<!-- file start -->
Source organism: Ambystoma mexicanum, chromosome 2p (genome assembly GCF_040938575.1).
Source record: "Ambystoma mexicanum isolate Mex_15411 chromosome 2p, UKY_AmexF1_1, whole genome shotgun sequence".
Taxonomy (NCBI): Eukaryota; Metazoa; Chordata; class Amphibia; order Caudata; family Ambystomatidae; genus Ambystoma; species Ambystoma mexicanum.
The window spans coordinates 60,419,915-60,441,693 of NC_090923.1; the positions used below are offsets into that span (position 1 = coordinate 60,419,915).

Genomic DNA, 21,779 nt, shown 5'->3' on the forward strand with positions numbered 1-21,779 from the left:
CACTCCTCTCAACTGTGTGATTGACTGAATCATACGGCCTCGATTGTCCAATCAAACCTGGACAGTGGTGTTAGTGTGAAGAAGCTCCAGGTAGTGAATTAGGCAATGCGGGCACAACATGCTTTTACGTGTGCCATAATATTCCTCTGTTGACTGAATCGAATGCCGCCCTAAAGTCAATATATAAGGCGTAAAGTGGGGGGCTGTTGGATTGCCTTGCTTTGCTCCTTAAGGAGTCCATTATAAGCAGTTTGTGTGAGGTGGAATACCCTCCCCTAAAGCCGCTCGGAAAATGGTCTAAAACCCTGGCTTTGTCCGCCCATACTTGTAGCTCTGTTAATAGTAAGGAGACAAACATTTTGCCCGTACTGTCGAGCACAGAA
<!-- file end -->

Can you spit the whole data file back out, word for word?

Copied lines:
Source organism: Ambystoma mexicanum, chromosome 2p (genome assembly GCF_040938575.1).
Source record: "Ambystoma mexicanum isolate Mex_15411 chromosome 2p, UKY_AmexF1_1, whole genome shotgun sequence".
Taxonomy (NCBI): Eukaryota; Metazoa; Chordata; class Amphibia; order Caudata; family Ambystomatidae; genus Ambystoma; species Ambystoma mexicanum.
The window spans coordinates 60,419,915-60,441,693 of NC_090923.1; the positions used below are offsets into that span (position 1 = coordinate 60,419,915).

Genomic DNA, 21,779 nt, shown 5'->3' on the forward strand with positions numbered 1-21,779 from the left:
CACTCCTCTCAACTGTGTGATTGACTGAATCATACGGCCTCGATTGTCCAATCAAACCTGGACAGTGGTGTTAGTGTGAAGAAGCTCCAGGTAGTGAATTAGGCAATGCGGGCACAACATGCTTTTACGTGTGCCATAATATTCCTCTGTTGACTGAATCGAATGCCGCCCTAAAGTCAATATATAAGGCGTAAAGTGGGGGGCTGTTGGATTGCCTTGCTTTGCTCCTTAAGGAGTCCATTATAAGCAGTTTGTGTGAGGTGGAATACCCTCCCCTAAAGCCGCTCGGAAAATGGTCTAAAACCCTGGCTTTGTCCGCCCATACTTGTAGCTCTGTTAATAGTAAGGAGACAAACATTTTGCCCGTACTGTCGAGCACAGAA